The track was removed from the table to remove rust or corrosion in the key slots. The keys cleaned up well with a soaking in rust removing gun cleaning oil, light sanding and wire brushing. Removal of rust and corrosion in the rail slots was another thing altogether. Dental tools, sandpaper, emery boards and rust removing gun cleaning oils were used. During the corrosion removal process I did some research and identified a corrosion preventative to be used when the track was reassembled. The corrosion preventative is NO-OX-ID "A-SPECIAL" conductive grease and is available from Sanchem Inc of Chicago IL. NO-OX-ID "A-SPECIAL" is an electrically conductive grease that is designed to keeps metals free from rust and corrosion. This electrically conductive grease which has been used in the power and marine industries for over 65 years to prevent corrosion in electrical connectors from low micro-power electronics to high voltage switchgear. NO-OX-ID electrical grease is designed to prevent the formation of oxides, sulfides and other corrosion deposits on copper, aluminum, and steel surfaces and conductors. Being a consultant for the electrical power industry I researched plant maintenance procedures and was pleased to find that this material is specifically recommended for use in maintenance of electrical switchgear. I obtained my supply of NO-OX-ID "A-SPECIAL" grease from E-Bay. Like most "conductive" greases it does not conduct electricity but it does prevent corrosion. NO-OX-ID "A-SPECIAL" is easy to work with. Using a double boiler method I melted a small amount of the grease in a plastic dish into which the keys were inserted. The melted grease coated the keys. Using a small stiff paint brush the NO-OX-ID "A-SPECIAL" was also applied to the rail in each key slot before the keys were inserted. The Maxtrax was sold several years later and its new owners were given a supply of NO-OX-ID "A-SPECIAL" grease. A visual inspection of the keys and joints when the track was disassembled revealed no new corrosion. I used NO-OX-ID "A-SPECIAL" when assembling the new TKO track. As with the Maxtrax both the rails in the key pockets and jumper pockets and the keys or jumpers were coated with grease before the jumpers or keys were inserted. After three years there is no visible corrosion and the ohmmeter readings are as good as when the track was built. The following photos show the process of applying the grease and inserting the keys in the splice between TKO track sections.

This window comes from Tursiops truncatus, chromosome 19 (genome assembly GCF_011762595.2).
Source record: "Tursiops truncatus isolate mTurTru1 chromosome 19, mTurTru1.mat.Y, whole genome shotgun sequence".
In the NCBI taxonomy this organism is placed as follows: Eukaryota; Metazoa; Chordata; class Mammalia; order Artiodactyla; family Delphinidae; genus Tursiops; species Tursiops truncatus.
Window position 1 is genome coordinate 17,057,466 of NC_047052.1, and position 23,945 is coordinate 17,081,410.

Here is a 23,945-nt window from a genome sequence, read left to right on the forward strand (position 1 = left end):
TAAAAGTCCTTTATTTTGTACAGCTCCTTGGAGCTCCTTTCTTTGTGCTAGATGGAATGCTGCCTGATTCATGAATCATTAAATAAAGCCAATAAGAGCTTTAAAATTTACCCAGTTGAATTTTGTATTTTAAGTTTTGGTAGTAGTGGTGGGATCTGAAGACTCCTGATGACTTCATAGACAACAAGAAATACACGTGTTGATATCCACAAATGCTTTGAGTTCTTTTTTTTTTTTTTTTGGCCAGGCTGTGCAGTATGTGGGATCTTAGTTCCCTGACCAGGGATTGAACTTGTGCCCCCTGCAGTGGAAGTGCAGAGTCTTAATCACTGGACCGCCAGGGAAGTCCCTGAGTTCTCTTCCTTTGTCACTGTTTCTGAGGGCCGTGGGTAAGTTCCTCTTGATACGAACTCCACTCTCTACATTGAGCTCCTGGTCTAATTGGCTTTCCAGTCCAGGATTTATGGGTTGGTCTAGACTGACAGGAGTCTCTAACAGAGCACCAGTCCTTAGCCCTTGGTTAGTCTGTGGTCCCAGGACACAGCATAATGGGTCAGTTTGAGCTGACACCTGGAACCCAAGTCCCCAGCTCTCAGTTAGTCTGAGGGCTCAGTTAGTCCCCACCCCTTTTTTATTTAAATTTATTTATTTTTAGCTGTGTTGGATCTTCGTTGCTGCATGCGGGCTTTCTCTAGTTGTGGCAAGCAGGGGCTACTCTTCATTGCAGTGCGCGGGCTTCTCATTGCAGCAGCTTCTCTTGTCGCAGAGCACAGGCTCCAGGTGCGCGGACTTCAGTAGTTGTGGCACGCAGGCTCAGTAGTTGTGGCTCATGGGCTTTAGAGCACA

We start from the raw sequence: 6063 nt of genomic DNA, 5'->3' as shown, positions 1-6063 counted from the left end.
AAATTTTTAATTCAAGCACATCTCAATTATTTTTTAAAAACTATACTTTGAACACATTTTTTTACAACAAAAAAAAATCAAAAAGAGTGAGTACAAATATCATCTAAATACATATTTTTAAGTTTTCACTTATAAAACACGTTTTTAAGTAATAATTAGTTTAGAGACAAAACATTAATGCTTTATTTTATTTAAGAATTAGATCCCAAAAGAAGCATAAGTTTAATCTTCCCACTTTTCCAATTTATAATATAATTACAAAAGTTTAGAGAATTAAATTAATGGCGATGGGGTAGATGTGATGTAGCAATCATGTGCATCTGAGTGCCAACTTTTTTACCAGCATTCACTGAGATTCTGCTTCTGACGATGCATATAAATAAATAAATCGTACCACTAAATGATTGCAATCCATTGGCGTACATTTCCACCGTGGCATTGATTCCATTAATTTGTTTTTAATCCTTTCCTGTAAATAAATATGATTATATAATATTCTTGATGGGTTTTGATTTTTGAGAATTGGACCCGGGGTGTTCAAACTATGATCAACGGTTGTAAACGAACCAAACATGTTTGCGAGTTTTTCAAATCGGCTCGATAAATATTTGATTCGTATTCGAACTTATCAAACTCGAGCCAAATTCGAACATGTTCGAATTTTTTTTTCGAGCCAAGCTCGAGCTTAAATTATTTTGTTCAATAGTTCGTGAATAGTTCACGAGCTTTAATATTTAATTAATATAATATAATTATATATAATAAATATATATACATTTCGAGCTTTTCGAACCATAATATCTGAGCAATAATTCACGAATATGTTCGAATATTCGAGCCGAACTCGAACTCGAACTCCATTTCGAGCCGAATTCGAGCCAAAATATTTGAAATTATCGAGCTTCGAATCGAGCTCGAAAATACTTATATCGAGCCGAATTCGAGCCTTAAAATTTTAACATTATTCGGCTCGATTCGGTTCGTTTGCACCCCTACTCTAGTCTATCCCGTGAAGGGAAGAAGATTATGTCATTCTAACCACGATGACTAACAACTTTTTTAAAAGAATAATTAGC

Key Pocket and Key
NO-OX-ID "A-SPECIAL" Conductive Grease
Note the excess grease being expelled from the key pocket. The excess grease should be removed with a paper towel and the track cleaned to remove any excess grease on the surface of the track. The keys and old grease was first removed for the above photos. As indicated previously the TKO is almost three years old. There was no visible corrosion when the keys were removed and the ohmmeter readings between track sections and at the jumper installations (which use a compression fit between the #14 AWG jumper wire and the rail) are as good as when the track was built. After assembling the track apply some of the remaining NO-OX-ID "A-SPECIAL" grease to your car battery terminals. They will thank you for it.